Outreach & Events: Fall 2019
Esther Jordan, Communications Specialist
Horticulture Night, July 25, 2019
Our annual Horticulture Night continues to be a highlight of the summer here at the West Central Research and Outreach Center. We estimate that 1,500 visitors came to the Horticulture Display Garden for our 49th annual event, which was held on Thursday, July 25, 2019. Guests traveled from across the state of Minnesota, North Dakota, and South Dakota.
Despite the threat of thunderstorms and rain, large crowds of Master Gardeners, home owners, flower enthusiasts, and families came to the Horticulture Display Garden for horticulture education, farm tours, vendor booths, and live music.
One of the visitors to Horticulture Night was Harvey Lange, who lives in Florida and is a representative from Syngenta Flowers. Syngenta has participated in our annual flower trials for several years, and they’ve been impressed with our work here at the WCROC.
During Horticulture Night, Harvey was interviewed staff from the Stevens County Times, our local newspaper. Harvey reported “I’ve seen all kinds of gardens from Penn State to Colorado State, this (referring to the Horticulture Display Garden) ranks in the top 10%” Coming from a plant breeding company representative who travels around the world visiting other botanical gardens, this truly puts a rather large feather in our hat!
Demonstrations and presentations during Horticulture Night ran on the hour, allowing 45 minutes for each talk. The horticulture night planning committee put together an amazing educational event which included the following presentations and speakers:
- Vines of All Kinds, with Mike Heger, Ambergate Horticultural Consulting
- Living Mulches for Your Garden, with Steve Poppe, WCROC Horticulturist, and Andy Petran, owner of Twin Cities Berry Company in Farmington, MN
- What’s Eating my Vegetables? with Annie Klodd and Natalie Hoidal, U of MN Extension
- Managing the Ten Common Vertebrate Pests, with John Loegering, Professor Wildlife Ecology, U of MN Crookston
- Containers for All Seasons, with Heidi Heiland, owner of Heidi’s GrowHaus and Heidi’s Lifestyle Gardens in Corcoran, MN
- Holy Hostas Batman! with Jodie Ramsay and Julie Schroer, owners of Jean’s The Right Plant Place in Perham, MN
- What’s Bugging You in Your Garden? with Jeff Hahn, U of MN Extension
- Busting Common Soil and Garden Myths, with Joe Storlien, St. John’s University
- Annual Flower Tour, with Alisha Asleson of BFG Supply Co.
In addition to horticulture presentations, we also offered tours and other opportunities:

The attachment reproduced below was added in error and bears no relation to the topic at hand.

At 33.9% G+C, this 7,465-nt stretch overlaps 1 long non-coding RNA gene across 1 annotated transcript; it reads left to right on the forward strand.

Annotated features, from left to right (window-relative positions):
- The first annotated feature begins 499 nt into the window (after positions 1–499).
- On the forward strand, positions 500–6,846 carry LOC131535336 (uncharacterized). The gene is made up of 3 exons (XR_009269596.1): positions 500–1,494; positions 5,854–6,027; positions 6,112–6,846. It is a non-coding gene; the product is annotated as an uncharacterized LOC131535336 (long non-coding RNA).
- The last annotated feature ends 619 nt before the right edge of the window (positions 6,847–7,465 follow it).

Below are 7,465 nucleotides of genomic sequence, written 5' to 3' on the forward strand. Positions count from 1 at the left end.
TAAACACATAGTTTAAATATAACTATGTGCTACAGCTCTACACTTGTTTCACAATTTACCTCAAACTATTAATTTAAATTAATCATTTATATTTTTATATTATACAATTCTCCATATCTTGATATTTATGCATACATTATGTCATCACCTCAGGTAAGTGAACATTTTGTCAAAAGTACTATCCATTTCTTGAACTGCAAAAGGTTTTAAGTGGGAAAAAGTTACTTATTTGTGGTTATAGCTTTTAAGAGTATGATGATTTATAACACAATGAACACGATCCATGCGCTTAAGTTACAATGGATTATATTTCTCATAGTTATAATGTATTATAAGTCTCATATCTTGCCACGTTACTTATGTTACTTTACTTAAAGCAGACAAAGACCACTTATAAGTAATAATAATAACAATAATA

- Demonstrations of organic weed control using a grit weeder
- Activities included watching a stone balancing artist at work, seeing a working bee hive, and matching plants to their seeds
- Hayrack farm tours of the WCROC
- Cow milking demonstrations in the WCROC dairy parlor
- Golf cart tours of the Garden
- Sandridge Gardens, Morning Sky Greenery, Miltona Greenhouse, Good to Grow Trees, Plantastic, and Jean’s Right Plant Place had wonderful plant selections available for purchase
- Sunset Yoga in the Garden
- Live music provided by the Tri-State Band
- Stevens County 4-H Food Booth
We rely on the assistance of MANY individuals to make Horticulture Night happen; we wish to thank the staff, faculty and students at the WCROC, Steven’s County 4-H, Steven’s County Master Gardeners, UMM Police, UMM Facilities Management, Regional Fitness Center, Steven’s County Fair Board, Tri-State Band, Dacotah Bank, Riverview Dairy, and the many volunteers that gave of their time and energy.
Donor & Volunteer Appreciation Event
As a way to thank and honor our donors and volunteers, we hosted an appreciation event and dinner on Tuesday, August 27. Guests were welcomed by Steve Poppe and horticulture staff, and treated to a picnic-style catered meal, followed by keynote speaker, John Ball from South Dakota State University. John is a dynamic speaker on tree health, and understanding tree diseases and pests. His talk, “Going native may not be our future – lessons learned from the emerald ash borer” delivered insightful thoughts to our current tree challenges.
Our recognition program highlighted several individuals and/or families that contributed to the enhancement of the Horticulture Display Garden: Tom Holm, David and Sara Thronsedt, Dale and Jonette Engan, Gay Ekberg, Karl and Linda Retzlaff, and Brent and Ingrid Barnstuble.
Tom started employment here in January of 2005 and retired in May of this year. One of the first big projects Tom took on was construction of our new greenhouse. We were at a point where we needed more greenhouse space with all our flower trials. This was a huge, time consuming job. Tom did an excellent job with managing the construction of the new greenhouse. We still call it our new greenhouse to this day.